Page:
Hotel amenities and toiletries
Travel Tips

Packing List-Toiletries

I love traveling with as little encumbrances as possible. There are many things I’m willing to sacrifice for the sake of traveling light—the main one being choice. For an entire month of traveling, I only pack the following clothes: two pairs pajamas, one hoodie (I wear a jacket on plane), a scarf, one pair of pants (I wear jeans on plane), one skirt, one pair shorts, seven tops (one I wear on plane), one cardigan, lingerie, and one pair of shoes (one pair I wear on plane).

“Wear one pair of jeans for a month,” you ask incredulously? I have. One particularly cold May in Italy Jon and I had to each wear our sole pair of jeans almost every day.

By the end of the trip, I would just take them off at night and stand them next to me.

I jest…they weren’t that disgustingly dirty, but they certainly weren’t fresh.

Other than clothes, I bring a tablet, phone, camera, monocular, small journal, travel cribbage board (it’s a necessity for us), foldable bags, corkscrew, compression socks, sound machine, towel, envelopes, travel lock, adapter plugs (for Europe), and sunglasses/case.

But there is one category I won’t cut back on (at least not on its substance)—toiletries. I will downsize those products like they’re a retirement home, but I’m not willing to completely get rid of my beauty potions and lotions.

How does a person carry makeup, creams, cleansers, health supplements, medicines, hygiene products, and other toiletries without weighing herself down like a pack mule? Here’s how I pack all the goodies I need to feel my best and freshest while still traveling light.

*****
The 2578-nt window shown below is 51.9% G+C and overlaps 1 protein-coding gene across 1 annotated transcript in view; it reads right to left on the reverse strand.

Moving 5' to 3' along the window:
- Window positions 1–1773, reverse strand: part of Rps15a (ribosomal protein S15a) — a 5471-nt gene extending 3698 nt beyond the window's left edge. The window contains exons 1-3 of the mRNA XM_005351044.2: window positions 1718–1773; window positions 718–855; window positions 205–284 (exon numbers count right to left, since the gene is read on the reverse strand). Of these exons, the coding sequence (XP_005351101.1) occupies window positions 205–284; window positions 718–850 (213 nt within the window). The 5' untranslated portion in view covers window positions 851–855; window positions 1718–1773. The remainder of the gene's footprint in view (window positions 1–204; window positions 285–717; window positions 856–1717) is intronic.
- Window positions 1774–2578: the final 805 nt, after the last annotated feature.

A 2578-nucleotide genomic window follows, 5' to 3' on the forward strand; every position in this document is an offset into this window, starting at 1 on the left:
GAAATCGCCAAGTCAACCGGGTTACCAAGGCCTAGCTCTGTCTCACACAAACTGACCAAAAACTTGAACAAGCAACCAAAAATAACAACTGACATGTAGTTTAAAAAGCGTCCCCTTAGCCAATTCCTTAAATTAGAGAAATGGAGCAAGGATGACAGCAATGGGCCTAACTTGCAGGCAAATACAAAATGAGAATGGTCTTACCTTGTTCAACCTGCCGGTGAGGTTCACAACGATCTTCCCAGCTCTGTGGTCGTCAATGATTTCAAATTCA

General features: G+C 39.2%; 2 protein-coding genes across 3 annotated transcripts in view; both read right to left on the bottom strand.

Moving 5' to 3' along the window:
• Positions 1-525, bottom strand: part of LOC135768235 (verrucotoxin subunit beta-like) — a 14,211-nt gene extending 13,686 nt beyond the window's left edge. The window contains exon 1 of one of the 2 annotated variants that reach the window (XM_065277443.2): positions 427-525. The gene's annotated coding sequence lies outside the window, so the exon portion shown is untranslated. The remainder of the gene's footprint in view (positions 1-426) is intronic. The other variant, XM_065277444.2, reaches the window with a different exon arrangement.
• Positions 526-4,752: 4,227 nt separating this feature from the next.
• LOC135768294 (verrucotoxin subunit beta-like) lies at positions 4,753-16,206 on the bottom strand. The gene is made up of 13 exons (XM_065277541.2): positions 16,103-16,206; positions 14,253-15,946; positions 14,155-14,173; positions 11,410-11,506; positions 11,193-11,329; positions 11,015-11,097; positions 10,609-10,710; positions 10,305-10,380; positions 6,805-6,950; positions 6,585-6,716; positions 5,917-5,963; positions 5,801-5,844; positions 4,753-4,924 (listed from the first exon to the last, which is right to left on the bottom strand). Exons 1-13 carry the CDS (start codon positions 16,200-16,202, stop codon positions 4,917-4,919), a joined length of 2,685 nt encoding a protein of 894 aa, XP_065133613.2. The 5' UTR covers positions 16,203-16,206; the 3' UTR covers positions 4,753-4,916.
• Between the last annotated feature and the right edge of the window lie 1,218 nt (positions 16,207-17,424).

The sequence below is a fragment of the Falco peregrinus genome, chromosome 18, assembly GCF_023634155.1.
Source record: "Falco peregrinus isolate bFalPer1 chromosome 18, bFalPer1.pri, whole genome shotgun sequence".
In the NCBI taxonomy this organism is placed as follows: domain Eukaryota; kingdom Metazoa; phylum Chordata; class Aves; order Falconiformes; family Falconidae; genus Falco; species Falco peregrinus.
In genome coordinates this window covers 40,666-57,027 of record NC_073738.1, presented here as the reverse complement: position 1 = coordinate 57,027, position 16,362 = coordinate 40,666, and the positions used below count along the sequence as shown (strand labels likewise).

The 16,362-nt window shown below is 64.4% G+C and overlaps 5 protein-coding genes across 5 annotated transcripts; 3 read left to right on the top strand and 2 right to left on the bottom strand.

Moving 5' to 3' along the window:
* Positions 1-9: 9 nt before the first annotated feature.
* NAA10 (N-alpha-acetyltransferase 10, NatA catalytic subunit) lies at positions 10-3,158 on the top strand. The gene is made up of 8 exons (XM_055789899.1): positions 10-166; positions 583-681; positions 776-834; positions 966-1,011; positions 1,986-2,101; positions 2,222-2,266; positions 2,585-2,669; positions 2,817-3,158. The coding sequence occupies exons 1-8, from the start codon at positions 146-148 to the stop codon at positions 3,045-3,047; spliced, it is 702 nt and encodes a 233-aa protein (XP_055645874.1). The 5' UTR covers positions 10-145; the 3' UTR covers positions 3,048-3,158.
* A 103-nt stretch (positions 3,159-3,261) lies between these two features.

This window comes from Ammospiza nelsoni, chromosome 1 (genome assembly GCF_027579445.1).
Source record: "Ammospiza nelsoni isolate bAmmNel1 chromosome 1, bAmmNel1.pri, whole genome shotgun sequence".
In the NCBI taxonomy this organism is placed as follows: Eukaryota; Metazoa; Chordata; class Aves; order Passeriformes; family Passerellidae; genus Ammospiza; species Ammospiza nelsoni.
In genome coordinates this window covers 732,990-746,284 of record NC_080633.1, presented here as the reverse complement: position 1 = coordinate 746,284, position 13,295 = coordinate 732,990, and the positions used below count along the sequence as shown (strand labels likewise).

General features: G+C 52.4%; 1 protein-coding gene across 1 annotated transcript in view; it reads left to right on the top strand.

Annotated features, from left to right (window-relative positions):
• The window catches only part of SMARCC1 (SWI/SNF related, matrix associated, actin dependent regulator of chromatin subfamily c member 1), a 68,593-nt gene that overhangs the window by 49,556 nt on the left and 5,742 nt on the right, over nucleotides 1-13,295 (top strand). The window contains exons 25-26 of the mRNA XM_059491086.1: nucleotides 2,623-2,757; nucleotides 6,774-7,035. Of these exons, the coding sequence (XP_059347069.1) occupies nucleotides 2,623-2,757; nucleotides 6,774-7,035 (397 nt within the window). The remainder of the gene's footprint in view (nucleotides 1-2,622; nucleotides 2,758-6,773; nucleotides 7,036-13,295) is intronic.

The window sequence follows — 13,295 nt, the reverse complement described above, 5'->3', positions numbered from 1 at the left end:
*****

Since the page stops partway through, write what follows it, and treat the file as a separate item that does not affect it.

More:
• Buy When You Get There: For toothpaste and contact lens solution, I bring a small travel-sized container of each and then buy a full-sized product when I get there. The small size is just to get me through the first night and to bring back with me so I have a back-up if there are delays, but that way I’m not bringing multiple small bottles of contact lens solution or several tiny tubes of paste. I also do this with body lotion, too. I don’t even bring a small bottle. I just buy a larger one when I get there and have fun trying out the local beauty products.
  • Pack What Won’t Be Available: Depending on where you are going, it may make sense to pack a few first-aid items. For instance, it’s difficult to get ibuprofen in Europe so I pack those. Bandages are plentiful, but they’re also tiny and useful so I pack them, too. I also pack triple antibiotic cream for blisters since I’ve had difficulty finding this abroad. 
  • Repackage Vitamins: Instead of bringing a bunch of bulky bottles, take the vitamins out and put them in small Ziploc bags (snack-size). They take up a lot less space and if you count them out correctly you bring nothing home.
  • Get a New Label for Rx to Repackage: For prescription medication, ask your pharmacist if they will give you your prescription label separately so you can carry it with you. Once you have the label, you can then transfer your medication from those bottles into snack-sized bags.


  • Consider Solid Shampoo & Conditioner: For shampoo and conditioner, you may want to consider solid forms of the two. For trips longer than a week, I just buy them at my destination or use what is provided. I honestly can’t recall the last time I packed either shampoo or conditioner. If we are staying in a hotel, I use what they are offering and if we are staying at a rental without amenities then I just drop by the local store. This is infinitely more fun for me since I get to try out cool new products. Too frequently, I’ve returned home with an extra bottle of one or the other that I’ve fallen in love with.